The Law of Armed Conflict: International Humanitarian Law in War

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Cambridge University Press, Apr 18, 2016 - Law - 890 pages
Newly revised and expanded, The Law of Armed Conflict, 2nd edition introduces law students and undergraduates to the law of war in an age of terrorism. What law of armed conflict (LOAC), or its civilian counterpart, international humanitarian law (IHL), applies in a particular armed conflict? Are terrorists legally bound by that law? What constitutes a war crime? What (or who) is a lawful target and how are targeting decisions made? What are 'rules of engagement' and who formulates them? How can an autonomous weapon system be bound by the law of armed conflict? Why were the Guantánamo military commissions a failure? This book takes students through these LOACIHL questions and more, employing real-world examples and legal opinions from the US and abroad. From Nuremberg to 9/11, from courts-martial to the US Supreme Court, from the nineteenth century to the twenty-first, the law of war is explained, interpreted, and applied.
 

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Contents

Rules of War Laws of War
3
Law of Armed Conflicts Core Principles
7
Codes Conventions Declarations and Regulations
42
Red Cross
52
Two World Wars and Their Law of Armed Conflict Results
79
of Military Justice
93
Protocols and Politics
128
Conflict Status
159
Autonomous Weapons Drones and Targeted Killing
535
Human Targeting and CrossBorder Counterattacks
569
Function
584
Cases and Materials
604
Torture
615
Misconduct
635
Cases and Materials
655
Cyber Warfare
673

Article 2 and Back
165
Cases and Materials
182
Nicaragua
191
Individual Battlefield Status
200
Cases and Materials
255
or Use of Nuclear Weapons
314
Kupreškić and Others
322
What Is a War Crime?
328
Obedience to Orders the First Defense
373
Command Responsibility and Respondeat Superior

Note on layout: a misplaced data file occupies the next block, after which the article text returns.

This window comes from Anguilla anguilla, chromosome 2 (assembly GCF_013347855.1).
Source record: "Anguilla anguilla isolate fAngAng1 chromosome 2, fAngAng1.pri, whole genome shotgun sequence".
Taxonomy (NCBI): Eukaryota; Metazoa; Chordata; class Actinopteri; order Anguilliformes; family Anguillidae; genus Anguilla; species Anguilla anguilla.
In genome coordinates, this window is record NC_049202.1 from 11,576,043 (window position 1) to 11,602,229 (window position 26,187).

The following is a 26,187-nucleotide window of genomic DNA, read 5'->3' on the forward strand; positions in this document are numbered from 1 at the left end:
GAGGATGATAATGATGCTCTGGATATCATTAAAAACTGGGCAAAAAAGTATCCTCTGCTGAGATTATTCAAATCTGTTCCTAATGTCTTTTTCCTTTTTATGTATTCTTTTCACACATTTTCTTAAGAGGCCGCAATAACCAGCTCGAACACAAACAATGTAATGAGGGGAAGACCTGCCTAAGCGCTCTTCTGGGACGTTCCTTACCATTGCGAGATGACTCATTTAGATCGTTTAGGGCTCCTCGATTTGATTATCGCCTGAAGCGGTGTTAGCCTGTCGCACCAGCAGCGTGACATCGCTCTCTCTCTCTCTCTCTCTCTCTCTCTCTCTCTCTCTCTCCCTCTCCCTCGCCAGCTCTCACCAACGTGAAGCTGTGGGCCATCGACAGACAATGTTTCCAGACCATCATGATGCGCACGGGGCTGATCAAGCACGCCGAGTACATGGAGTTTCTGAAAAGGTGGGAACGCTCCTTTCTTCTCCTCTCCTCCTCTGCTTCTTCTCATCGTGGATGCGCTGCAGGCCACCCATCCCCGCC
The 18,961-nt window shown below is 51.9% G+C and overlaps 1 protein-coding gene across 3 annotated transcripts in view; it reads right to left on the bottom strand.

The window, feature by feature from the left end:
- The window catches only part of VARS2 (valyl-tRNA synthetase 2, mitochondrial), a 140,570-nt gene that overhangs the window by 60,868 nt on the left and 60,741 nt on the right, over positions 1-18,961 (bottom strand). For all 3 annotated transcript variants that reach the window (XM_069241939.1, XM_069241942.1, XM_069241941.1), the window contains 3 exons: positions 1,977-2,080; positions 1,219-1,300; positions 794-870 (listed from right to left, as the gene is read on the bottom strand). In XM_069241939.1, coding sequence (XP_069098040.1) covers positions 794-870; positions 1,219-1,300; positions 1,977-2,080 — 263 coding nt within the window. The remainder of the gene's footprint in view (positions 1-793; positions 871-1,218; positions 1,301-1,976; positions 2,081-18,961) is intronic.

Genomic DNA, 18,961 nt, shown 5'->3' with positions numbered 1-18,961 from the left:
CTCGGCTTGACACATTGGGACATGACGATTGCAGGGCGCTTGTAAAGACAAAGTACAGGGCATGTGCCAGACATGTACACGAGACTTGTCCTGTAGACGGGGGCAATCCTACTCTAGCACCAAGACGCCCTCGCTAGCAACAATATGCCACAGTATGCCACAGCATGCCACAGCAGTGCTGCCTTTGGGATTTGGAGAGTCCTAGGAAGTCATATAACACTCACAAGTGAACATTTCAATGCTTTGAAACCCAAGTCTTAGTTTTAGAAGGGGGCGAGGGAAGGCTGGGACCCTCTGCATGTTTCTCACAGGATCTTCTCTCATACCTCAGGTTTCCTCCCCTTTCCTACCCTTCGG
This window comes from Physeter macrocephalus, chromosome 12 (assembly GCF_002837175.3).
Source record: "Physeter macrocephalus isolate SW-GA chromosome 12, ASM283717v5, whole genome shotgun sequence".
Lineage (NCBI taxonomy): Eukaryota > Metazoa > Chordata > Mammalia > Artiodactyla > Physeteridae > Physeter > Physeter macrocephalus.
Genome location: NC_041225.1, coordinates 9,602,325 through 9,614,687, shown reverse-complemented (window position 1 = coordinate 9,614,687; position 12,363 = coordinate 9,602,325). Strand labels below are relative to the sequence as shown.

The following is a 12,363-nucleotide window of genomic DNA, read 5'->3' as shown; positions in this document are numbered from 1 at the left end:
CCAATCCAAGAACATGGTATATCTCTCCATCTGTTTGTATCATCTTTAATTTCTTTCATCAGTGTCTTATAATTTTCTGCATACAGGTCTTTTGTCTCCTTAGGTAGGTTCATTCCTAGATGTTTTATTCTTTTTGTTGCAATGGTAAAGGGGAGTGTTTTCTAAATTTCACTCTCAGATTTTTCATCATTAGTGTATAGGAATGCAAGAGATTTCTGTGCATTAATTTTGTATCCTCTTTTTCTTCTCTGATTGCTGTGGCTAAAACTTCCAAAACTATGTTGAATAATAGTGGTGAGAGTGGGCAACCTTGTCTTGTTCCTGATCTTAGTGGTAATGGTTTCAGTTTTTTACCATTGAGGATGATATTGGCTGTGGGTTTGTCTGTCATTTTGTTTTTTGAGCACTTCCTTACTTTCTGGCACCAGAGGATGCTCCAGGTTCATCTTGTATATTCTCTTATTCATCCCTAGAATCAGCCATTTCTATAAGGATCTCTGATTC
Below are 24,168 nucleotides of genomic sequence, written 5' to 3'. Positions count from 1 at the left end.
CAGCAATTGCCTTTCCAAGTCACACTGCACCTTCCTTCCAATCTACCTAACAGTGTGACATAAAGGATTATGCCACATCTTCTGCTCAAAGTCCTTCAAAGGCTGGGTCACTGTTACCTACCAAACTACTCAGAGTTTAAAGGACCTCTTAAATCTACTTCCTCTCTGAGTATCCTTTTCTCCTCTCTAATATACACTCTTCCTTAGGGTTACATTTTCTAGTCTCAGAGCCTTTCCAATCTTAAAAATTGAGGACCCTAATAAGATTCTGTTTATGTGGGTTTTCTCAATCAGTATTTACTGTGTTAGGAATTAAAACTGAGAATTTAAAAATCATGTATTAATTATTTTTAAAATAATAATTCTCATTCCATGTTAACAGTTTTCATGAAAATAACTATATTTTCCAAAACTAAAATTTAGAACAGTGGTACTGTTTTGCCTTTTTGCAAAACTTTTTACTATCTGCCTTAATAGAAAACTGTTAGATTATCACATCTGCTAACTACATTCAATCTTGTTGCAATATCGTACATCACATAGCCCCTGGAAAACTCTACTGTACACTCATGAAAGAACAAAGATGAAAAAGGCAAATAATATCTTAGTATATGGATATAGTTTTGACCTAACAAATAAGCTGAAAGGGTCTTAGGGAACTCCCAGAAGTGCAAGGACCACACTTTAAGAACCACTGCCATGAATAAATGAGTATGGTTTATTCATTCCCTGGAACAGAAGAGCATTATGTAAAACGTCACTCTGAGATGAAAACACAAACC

417
11
457
Trial of Otto Skorzeny and Others
470
Cases and Materials
498
Targeting Objects
505
by Their Location
511
Attacks on Cultural Property
710
The 1980 Certain Conventional Weapons Convention
732
262
753
Gas Biological and Chemical Weapons Treaties
757
Cases and Materials
775
Military Commissions
783
268
787
Guantánamo Arraignment You Had to Be There Or Not?
812
References
843
269
868
292
874
Index
883
304
885
by Their Use 13 4 Dangerous Forces
887
Copyright

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About the author (2016)

Gary D. Solis is a retired professor of law of the United States Military Academy, where he taught the law of armed conflict and directed West Point's law of war program for six years. He was a 2007 Library of Congress scholar in residence. He is a retired US Marine Corps lieutenant colonel, having twice served in Vietnam, where he was a company commander. He holds law degrees from the University of California, Davis and George Washington University, Washington DC. He has a doctorate in the law of war from the London School of Economics and Political Science. He is a member of the American Law Institute and teaches the law of war at Georgetown University Law Center. His books include Marines and Military Law in Vietnam (1989) and Son Thang: An American War Crime (1997).

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